SCOTT SIMON, HOST:
This is WEEKEND EDITION from NPR News. I'm Scott Simon.
ROBERT SIEGEL: And I'm Robert Siegel.
SIMON: Yes, that one...
SIMON: ...Our friend who used to host a daily program called - what is it? - All Things Considered. He joins us now from his home in suburban Washington, D.C. Robert, glad to have you with us.
SIEGEL: It's nice to be here.
SIMON: And I'm glad to hear strength in your voice because you've tested positive for the coronavirus. How are you?
SIEGEL: I'm fine, actually. I tested positive earlier this week. Actually, about two weeks ago, I began feeling symptoms of a cough and a cold. While it's unfortunate that both I and my wife, Jane, we both tested positive for COVID-19, we both seem to have contracted pretty mild cases of it, even though I thought I was leading a pretty isolated life. I can't begin to explain to you how I contracted it.
SIMON: I mean, I know you've been over this in your mind. You've retraced your steps. Any - I mean...
SIEGEL: Jane - my wife, Jane, feels that I must have contracted it in the supermarket since I went there so often. So we've converted to delivery, to home delivery of groceries now. But the thing that has struck me so much is that back in March or April, a very, very good old friend came down with COVID. And, in fact, he had to be hospitalized for a couple of days. Also - and I think March, as things were just beginning in New York, my sister's next-door neighbor in the next apartment was a gentleman whom we knew. He was in his late 80s, came back from a cruise, was hospitalized and died of COVID. That was the extent of people I knew who were part of this thing that had reshaped our lives and the way we do everything.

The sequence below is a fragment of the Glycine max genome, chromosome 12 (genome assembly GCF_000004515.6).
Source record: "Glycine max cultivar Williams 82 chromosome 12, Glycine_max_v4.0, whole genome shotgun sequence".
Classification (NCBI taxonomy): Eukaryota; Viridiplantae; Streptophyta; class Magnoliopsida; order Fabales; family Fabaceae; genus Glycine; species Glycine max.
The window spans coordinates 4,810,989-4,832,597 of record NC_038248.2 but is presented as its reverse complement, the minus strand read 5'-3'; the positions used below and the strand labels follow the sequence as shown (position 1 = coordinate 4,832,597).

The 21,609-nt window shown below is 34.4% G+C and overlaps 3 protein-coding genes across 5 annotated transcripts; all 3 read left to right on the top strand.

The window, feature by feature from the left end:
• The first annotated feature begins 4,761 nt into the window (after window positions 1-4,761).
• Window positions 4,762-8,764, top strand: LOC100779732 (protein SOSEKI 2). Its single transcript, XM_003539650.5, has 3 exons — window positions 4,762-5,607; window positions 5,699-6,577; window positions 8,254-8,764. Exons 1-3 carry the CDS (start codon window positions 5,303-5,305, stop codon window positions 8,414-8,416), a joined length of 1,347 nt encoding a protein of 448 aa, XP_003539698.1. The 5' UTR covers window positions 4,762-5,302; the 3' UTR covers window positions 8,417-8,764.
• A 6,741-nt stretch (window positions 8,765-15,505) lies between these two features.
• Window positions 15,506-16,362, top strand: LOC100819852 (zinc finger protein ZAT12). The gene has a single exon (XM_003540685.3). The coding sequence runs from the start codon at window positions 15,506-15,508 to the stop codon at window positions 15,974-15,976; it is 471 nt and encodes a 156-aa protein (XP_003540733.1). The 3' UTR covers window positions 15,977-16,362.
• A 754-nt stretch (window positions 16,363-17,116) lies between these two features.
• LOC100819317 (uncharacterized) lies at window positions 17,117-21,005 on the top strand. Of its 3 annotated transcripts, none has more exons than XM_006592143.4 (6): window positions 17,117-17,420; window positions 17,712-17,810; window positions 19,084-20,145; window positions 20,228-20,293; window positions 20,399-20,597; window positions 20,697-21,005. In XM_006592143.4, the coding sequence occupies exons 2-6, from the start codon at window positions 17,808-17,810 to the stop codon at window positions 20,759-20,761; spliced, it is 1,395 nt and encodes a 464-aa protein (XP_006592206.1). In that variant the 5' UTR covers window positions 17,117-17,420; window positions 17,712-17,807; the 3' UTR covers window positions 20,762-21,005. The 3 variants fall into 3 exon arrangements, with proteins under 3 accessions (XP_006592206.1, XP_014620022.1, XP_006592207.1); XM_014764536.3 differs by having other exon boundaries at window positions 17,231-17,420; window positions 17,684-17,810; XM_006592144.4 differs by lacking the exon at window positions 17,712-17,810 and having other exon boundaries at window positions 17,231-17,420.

In the past few weeks, since December, a very dear friend of my sister and brother-in-law has tested positive. And so they had been with her, so they had to isolate for a couple of weeks. Their daughter, my niece, tested positive and lived isolated in their apartment from her husband, my nephew, and their two teenage kids. The adult son of a very dear friend of mine, a young man who lives in Connecticut, tested positive. My son-in-law has an aunt and an uncle. These are siblings who live together, who are in their 80s. Both tested positive recently. Both were hospitalized. They're both over 80. They're doing much better now. And then my wife and I tested positive. What it reminded me of is this dark winter that our medical leaders have been warning of and the danger of the rapid spread, the intensified spread of the virus, even as the vaccine is out there in a race to get there first. Anecdotally, in my case, it's for real. It's for real.
SIMON: People just hearing your voice are going to feel reassured and seeking some guidance. Do you have any for people who might think, well, look; we're 10 months into this, and I haven't gotten it, so I guess I won't?
SIEGEL: Well, I'm 10 months into it, and I hadn't gotten it, and then I did. Yeah, I think that a lot of us face a conflict between the tedium of this regimen and the fact that the risk doesn't diminish just because we're terribly bored with trying to minimize it.
SIMON: We want to underscore - you and Jane feel OK under the circumstances?
SIEGEL: Yeah. Oh, yes. Yeah, yeah. I mean, neither of us is a candidate for hospitalization. For me, I'm now two weeks into this. And my doctor, after I got the positive result - when he spoke to me, he felt that this deep into the infection, it would be unlikely - although viral diseases can be very unpredictable, but it would be unlikely for me to experience any worse symptoms than the cough. But I keep reminding myself that while it was unfortunate to get infected, it's very fortunate that I have such a modest infection. And there are people who are being hospitalized. And there are people who are dying of this disease. And may the vaccine reach us in time to hold those numbers down as best we can.
SIMON: Our friend, Robert Siegel. Robert, we wish you well.
SIEGEL: Scott, it's good to talk with you. Transcript provided by NPR, Copyright NPR.